A combination of hungry bark beetles, thirsty trees and the driest winter on record have set up New Mexico’s forests and bosques for one of the most destructive fire seasons ever.
Albuquerque Fire Department firefighters Steven Kehrer (left) and Randy Crews run from a falling tree they cut during a training session at Starfire Day Camp, south of Tijeras, in March. (Michael J. Gallegos/Tribune)
While out-of-control fires are always a danger in the dusty Southwest, this year is particularly worrisome, land managers say. Above-average precipitation in 2004-05 allowed for abundant grass and shrub growth last year. Then the weather reversed, and one of the worst droughts on record has set in.
Trees have about half their normal moisture levels, which leaves them susceptible to flames that last year might have merely blackened their bark but left them intact.
The abundance of “fuel” – dead grass and brush combined with the thirsty trees – is the perfect set-up for large-scale fires, officials say.
Making matters worse is an infestation of bark beetles. For the last two years they have been eating away at trees in the East Mountains, turning them into standing dead wood.
How does 2006 compare with other years for fire danger?
This year’s drought and weather conditions are on track to mirror 1996 and 2002, two of the busiest fire seasons ever.
In 1996, more fires burned – and burned more intensely – than ever before in the Southwest. The Dome Fire that burned 16,000 acres near Jemez Springs started in mid-April, which is early for New Mexico. Major fires kept firefighters busy all season.
And in 2002, at least 2,186 fires burned more than 424,710 acres in New Mexico, according to the Southwest Coordination Center. That was the worst year ever for Arizona, which saw 351,000 acres burned alone in the Rodeo-Chediski Fire near Show Low.
Exactly how dry are the trees, shrubs and grass?
Normally at this time of year, forest managers calculate tree moisture at what fire experts call 180 to 190 percent, said Tom Johnston, fuels specialist for Santa Fe National Forest.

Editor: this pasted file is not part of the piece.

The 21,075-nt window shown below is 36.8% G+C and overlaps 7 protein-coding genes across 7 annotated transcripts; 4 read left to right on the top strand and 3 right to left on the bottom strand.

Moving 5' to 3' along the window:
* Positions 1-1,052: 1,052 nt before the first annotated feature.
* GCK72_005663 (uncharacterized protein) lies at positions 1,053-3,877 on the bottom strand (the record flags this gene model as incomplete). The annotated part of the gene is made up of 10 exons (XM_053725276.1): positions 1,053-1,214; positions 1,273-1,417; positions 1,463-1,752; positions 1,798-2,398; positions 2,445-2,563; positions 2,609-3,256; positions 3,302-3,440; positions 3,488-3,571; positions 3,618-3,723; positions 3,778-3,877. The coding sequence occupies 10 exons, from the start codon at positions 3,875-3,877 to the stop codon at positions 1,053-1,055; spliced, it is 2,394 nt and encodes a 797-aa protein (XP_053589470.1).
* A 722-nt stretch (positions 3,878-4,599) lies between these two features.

At that level and above, “you couldn’t get the needles to burn with a blowtorch,” Johnston said.
At 100 percent moisture, the bark on trees will blacken and some will ignite.
“Now, forestwide, we’re at 93-111,” he said.
Shrubs, though, are drier because they don’t have as much capacity to hold water.
“Right now sagebrush is about 55-60,” Johnston said. “It is usually 110 percent.”
And those numbers are just for live trees and shrubs.
Dead grass, shrubs and trees are extremely dry – 12 percent, according to Johnston.
Branches or twigs could catch fire with just a spark, he said.
The likelihood that rainstorms will change this is low.
Los Alamos looked like a bomb hit following the Cerro Grande Fire of 2000. (Steven G. Smith/Tribune file)
How do forest managers categorize “fuel”?
Fire managers classify dead trees, shrubs and grass by the hours it would take to dry out or moisten.
Lawrence Garcia, fire management officer for the Espa?ola Ranger District north of Santa Fe, explained it like this:
1-hour fuels – grass and small shrubs;
10-hour fuels – shrubs and branches the diameter of a finger;
100-hour fuels – forearm-sized branches;
1,000-hour fuels – leg-sized branches and up.
A steady 100 hours of rain and humidity, let alone the rain needed to moisten the 1,000-hour trees, isn’t in the forecast until monsoon season, which generally starts around July 8-15, said Rich Naden, fire weather meteorologist.
How fast and how hot do types of fires burn?
With strong winds behind them, grass fires can move as fast as 60 mph, but they don’t burn very hot.
“They are kind of hard to control, but again they don’t burn as hot as heavy timber,” said Mary Zabinski, information officer for the Southwest Coordination Center.
She said most grass fires burn at about 4 to 6 mph, which is faster than most people can walk.
Heavy timber fires burn very hot, but usually travel a bit slower than grass fires, she said, estimating about 1-3 mph.
They can move more quickly in strong winds and when the fire makes its way to the treetops, or crowns.
Then, swept by the wind, the fire can jump from treetop to treetop, and can burn the tree from the top down.
Firefighters call those “crown fires,” and try to stay out of their way.
How do fires start?
In the Sandia Mountains, which are mostly in Cibola National Forest, about 47 percent of fires are human-caused. The most common causes are tossed cigarettes, misplaced campfires, catalytic converters igniting roadside grass and sparks from chain saws.
Lightning is responsible for most of the naturally occurring fires, concentrating a million volts of electricity in a small area for a fraction of a second.
Won’t the summer rains just put out the fires?
New Mexico’s monsoon season, which usually starts mid-July brings rain that in some places accounts for 40 percent of total precipitation, said Naden, the fire weather meteorologist with the Southwest Coordination Center.
“It’s months away before we can expect any significant precipitation in the Southwest region,” Naden said. “We’re anticipating a more robust monsoon and perhaps one that starts earlier than normal, but there is a lot of uncertainty.”
And while storms bring the moisture New Mexico desperately needs, they also bring lightning, and the chance of another big fire.